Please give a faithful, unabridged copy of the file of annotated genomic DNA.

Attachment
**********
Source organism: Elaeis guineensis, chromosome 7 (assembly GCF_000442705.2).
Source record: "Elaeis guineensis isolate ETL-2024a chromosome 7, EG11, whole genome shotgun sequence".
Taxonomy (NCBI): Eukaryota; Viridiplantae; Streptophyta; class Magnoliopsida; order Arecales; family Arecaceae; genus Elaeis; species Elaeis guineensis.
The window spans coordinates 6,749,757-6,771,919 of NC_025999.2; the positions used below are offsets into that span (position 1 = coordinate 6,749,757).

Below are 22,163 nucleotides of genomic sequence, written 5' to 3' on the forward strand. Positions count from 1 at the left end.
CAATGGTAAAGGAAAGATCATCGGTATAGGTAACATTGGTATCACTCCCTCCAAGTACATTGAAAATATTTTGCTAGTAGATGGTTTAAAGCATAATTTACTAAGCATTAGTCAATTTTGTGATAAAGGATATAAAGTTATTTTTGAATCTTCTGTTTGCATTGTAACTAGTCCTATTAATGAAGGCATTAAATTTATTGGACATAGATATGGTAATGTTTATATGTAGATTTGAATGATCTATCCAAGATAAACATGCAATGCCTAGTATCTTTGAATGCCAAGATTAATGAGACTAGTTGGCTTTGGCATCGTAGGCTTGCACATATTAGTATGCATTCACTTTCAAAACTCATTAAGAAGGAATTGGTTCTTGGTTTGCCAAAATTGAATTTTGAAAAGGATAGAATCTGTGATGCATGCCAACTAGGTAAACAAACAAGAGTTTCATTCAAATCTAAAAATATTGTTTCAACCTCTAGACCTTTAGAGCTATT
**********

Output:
Source organism: Elaeis guineensis, chromosome 7 (assembly GCF_000442705.2).
Source record: "Elaeis guineensis isolate ETL-2024a chromosome 7, EG11, whole genome shotgun sequence".
Taxonomy (NCBI): Eukaryota; Viridiplantae; Streptophyta; class Magnoliopsida; order Arecales; family Arecaceae; genus Elaeis; species Elaeis guineensis.
The window spans coordinates 6,749,757-6,771,919 of NC_025999.2; the positions used below are offsets into that span (position 1 = coordinate 6,749,757).

Below are 22,163 nucleotides of genomic sequence, written 5' to 3' on the forward strand. Positions count from 1 at the left end.
CAATGGTAAAGGAAAGATCATCGGTATAGGTAACATTGGTATCACTCCCTCCAAGTACATTGAAAATATTTTGCTAGTAGATGGTTTAAAGCATAATTTACTAAGCATTAGTCAATTTTGTGATAAAGGATATAAAGTTATTTTTGAATCTTCTGTTTGCATTGTAACTAGTCCTATTAATGAAGGCATTAAATTTATTGGACATAGATATGGTAATGTTTATATGTAGATTTGAATGATCTATCCAAGATAAACATGCAATGCCTAGTATCTTTGAATGCCAAGATTAATGAGACTAGTTGGCTTTGGCATCGTAGGCTTGCACATATTAGTATGCATTCACTTTCAAAACTCATTAAGAAGGAATTGGTTCTTGGTTTGCCAAAATTGAATTTTGAAAAGGATAGAATCTGTGATGCATGCCAACTAGGTAAACAAACAAGAGTTTCATTCAAATCTAAAAATATTGTTTCAACCTCTAGACCTTTAGAGCTATT